I guess 7 or so. I wrote my first “real” story when I was 9. I remember forcing myself to write one page a day until the story was done, because I had started a few stories by that time but never finished them, and (even at 9) I was mad at myself for that. So I did finish the story—and yes, I still have it, and sometimes I think upon it with much affection.

2. If you could move anywhere, where would you go?

Somewhere with fewer cars and fewer people, so I can be a hermit.

3. Do you have a familiar–I mean, a pet?

Two small dogs and three cats. They are annoying and adorable to varying degrees. (Of course, like any pet owner, I could go on and on about my adorable furballs, but I won’t bore you!)

4. What is your favorite book, and why?

William Faulkner’s The Sound and the Fury because he takes fairly ordinary events and a fairly ordinary Southern family and transforms them into something of beauty and lasting significance.

5. What are your other hobbies?

Reading, teaching catechism classes, walking extremely fast wherever I go, being Captain Obvious.

6. If you become any age you wanted, what age would that be, and why?

Maybe 11. You’re not exactly a child anymore, you’re not in the annoying teenage years yet, and you don’t have any adult responsibilities.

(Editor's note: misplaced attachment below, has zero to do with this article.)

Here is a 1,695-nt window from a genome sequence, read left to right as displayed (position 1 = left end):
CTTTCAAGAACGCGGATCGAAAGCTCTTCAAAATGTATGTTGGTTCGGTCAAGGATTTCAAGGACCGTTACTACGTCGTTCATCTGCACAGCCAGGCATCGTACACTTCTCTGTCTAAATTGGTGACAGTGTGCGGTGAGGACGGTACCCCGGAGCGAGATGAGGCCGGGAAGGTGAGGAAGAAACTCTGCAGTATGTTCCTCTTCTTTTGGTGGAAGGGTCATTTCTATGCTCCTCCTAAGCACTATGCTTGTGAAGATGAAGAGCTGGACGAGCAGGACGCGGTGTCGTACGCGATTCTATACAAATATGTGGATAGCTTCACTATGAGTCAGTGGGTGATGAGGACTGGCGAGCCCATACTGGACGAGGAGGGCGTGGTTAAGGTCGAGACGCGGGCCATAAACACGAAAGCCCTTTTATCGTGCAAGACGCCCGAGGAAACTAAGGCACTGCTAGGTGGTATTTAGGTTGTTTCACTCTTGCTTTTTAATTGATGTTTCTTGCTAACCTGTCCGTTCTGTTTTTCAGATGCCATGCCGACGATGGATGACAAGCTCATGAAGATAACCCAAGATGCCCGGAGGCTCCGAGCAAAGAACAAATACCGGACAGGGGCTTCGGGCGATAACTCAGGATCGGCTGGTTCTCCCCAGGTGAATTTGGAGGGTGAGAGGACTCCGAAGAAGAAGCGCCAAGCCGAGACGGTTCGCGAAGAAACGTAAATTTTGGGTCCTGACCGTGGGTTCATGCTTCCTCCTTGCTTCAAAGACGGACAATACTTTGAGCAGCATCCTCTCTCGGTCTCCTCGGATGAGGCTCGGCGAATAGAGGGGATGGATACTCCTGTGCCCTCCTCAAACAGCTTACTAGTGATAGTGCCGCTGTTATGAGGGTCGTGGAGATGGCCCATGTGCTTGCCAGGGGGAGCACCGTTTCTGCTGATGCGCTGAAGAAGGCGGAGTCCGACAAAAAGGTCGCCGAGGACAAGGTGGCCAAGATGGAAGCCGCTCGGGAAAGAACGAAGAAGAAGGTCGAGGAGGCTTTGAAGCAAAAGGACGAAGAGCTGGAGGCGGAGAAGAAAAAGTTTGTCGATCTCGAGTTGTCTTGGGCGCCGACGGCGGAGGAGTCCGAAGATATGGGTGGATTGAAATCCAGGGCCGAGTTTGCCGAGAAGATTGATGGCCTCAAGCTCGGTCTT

7. If you could travel to any time or place, where would you go?

Sicily, the land of my ancestors.

8. What is your strength?

Being patient with people.

9. Do you have any tattoos?

Nope. I find tattoos fascinating, but I wouldn’t want any of my own.

10. What is your favorite food/dish?

Anything involving pasta.

11. What is the most recent book you’ve read?

Harvest Home by Thomas Tryon. It’s somewhat of a horror classic. If you liked the original Wicker Man movie, you’ll like this one. (But don’t watch the 2006 remake of The Wicker Man. It is horrible.)

For my 11 questions, I’m going to cheat. The nominees can answer the 11 questions I just answered. And my nominees are…

  1. Tina D.C. Hayes
  2. Bridgett Morigna
  3. Crispy Confessions

Thanks again to Jessica for nominating me!